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Summary

  • Ensco recent earnings announcement was met with much disappointment.
  • Ensco is looking to divest itself of older rigs which will dramatically reduce the average age of its existing fleet.
  • Management is cautious due to the coming oversupply in the market.

One of the hardest decisions facing an investor is how to handle a position that has moved against you. The most difficult portion for most is the "pain" of admitting defeat and selling a position. The thought "If I just hold a little longer, things will turn around and I will have a profit to show for my efforts". Sadly, most times the decline continues leading to even larger losses before the investor gives up and sells. Such is the dilemma I recently faced with Ensco (NYSE:ESV). The article below will detail my decision to sell ESV, with a brief overview of the company I replaced them with in my portfolio.

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Before I initiate a position in a company, I develop a thesis as to why this particular investment should be included in my portfolio. When I originally purchased ESV, my thesis revolved around two factors. The first factor was the overly generous dividend paid out by the company. ESV dividend at the time was above 5% which in my view helped compensate for the risk in holding the shares.

The second thesis revolved around the share buyback program the company had authorized. The share reduction plan has yet to be initiated, with the company taking some steps to make that a reality. The following quote attributed to James Swent CFO of ESV from the recent conference call, neatly sums up the capital spending priorities of the company.

Our current outlook for 2014 capital spending is approximately $1.7 billion. Through June 30, capital spending totaled $630 million, so the balance for the remainder of the year is $1.1 billion. The full year estimate includes $800 million in newbuild CapEx, including the final payment for ENSCO 122, as well as a milestone payment for ENSCO DS-10 and the initial payments for ENSCO 140 and 141, plus $570 million for rig enhancement projects and $330 million for sustaining projects. As a reminder, approximately $200 million of our rig enhancement CapEx will be funded by our customers. We project newbuild CapEx in 2015 will increase to approximately $1.6 billion and then drop significantly to $400 million in 2016 as we deliver our final rigs under construction. Therefore, for the balance of 2014 and 2015, cash flows from operations will be dedicated primarily to milestone payments for newbuild rigs that will support future growth and the dividend, as I mentioned on our prior conference calls.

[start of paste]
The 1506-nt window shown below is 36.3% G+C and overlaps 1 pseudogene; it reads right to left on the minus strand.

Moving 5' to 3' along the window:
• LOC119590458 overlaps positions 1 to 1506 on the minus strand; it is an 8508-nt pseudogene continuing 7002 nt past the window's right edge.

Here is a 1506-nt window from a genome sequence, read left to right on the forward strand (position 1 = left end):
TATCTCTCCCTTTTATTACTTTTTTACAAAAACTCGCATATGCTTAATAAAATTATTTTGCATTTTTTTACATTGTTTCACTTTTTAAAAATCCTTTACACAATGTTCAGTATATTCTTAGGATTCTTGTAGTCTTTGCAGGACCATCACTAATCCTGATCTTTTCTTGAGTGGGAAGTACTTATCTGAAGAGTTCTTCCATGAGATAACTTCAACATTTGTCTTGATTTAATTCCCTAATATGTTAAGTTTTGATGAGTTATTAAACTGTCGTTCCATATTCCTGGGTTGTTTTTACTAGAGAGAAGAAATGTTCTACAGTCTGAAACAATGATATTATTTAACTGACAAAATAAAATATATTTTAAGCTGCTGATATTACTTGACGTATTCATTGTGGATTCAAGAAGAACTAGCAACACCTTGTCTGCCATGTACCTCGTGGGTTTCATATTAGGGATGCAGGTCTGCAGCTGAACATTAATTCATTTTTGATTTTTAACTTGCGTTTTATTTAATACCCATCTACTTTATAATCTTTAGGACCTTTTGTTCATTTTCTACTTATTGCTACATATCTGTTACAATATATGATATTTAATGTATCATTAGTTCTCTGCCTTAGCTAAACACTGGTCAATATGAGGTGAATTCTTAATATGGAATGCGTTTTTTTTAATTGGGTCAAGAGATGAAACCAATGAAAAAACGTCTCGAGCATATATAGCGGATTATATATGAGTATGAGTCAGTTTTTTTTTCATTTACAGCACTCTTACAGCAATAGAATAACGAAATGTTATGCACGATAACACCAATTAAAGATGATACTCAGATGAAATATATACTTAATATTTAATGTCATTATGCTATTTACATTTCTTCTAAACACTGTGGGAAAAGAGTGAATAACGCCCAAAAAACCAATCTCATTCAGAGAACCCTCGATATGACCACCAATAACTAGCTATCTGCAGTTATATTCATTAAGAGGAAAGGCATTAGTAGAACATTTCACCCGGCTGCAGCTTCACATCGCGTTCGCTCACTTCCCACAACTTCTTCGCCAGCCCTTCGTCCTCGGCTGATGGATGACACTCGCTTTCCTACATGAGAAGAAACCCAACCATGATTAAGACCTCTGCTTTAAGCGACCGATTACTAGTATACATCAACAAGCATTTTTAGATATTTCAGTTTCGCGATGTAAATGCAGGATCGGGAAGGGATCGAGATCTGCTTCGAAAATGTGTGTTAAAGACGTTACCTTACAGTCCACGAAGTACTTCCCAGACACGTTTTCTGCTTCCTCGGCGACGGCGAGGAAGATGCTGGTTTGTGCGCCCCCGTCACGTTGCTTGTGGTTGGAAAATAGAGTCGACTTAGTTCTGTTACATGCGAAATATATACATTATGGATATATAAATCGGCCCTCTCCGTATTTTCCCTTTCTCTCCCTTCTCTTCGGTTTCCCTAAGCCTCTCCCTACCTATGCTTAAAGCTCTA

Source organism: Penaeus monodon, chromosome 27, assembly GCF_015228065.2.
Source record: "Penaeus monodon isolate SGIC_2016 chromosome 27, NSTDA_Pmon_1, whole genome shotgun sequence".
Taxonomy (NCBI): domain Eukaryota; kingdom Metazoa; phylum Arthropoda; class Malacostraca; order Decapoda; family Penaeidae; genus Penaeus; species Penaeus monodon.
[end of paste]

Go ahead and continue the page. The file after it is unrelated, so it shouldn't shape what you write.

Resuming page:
I was heartened to see the company sees future dividend growth as important yet the enthusiasm waned after the following comments made by Carl Trowell the CEO of the company. He was speaking about some of the headwinds the company currently faces with respect to customer spending.

In terms of the deepwater market, a significant number of new drillships and semis are being built, and customers have tightened CapEx spending, which, together, are pressuring the supply/demand dynamics. Therefore, it's hard to predict the length and depth of the current downturn in the floater market. There are a series of positive factors, however, that should support growing demand in the mid to long term. They include robust commodity price levels, coupled with positive global GDP forecast; a significant number of deepwater discoveries yet to move to appraisal and development drilling; continued customer participation in offshore lease sales, including new frontier areas; and while rates of return have trended down for E&P companies, most IOCs have production levels beneath those of 2010 and reduced offshore rig rates will likely trigger return to drilling as the imperative to replace production increases.

After reading the following blurb, one would question why would the company continue to commit so much capital towards new equiptment. I actually believe this is a prudent move, as ESV move towards "high grading" their fleet has allowed them to keep contract price levels up. ESV is looking to divest their older, less capable rigs and move to a more modern fleet. The following quote from the CEO speaks to this reality.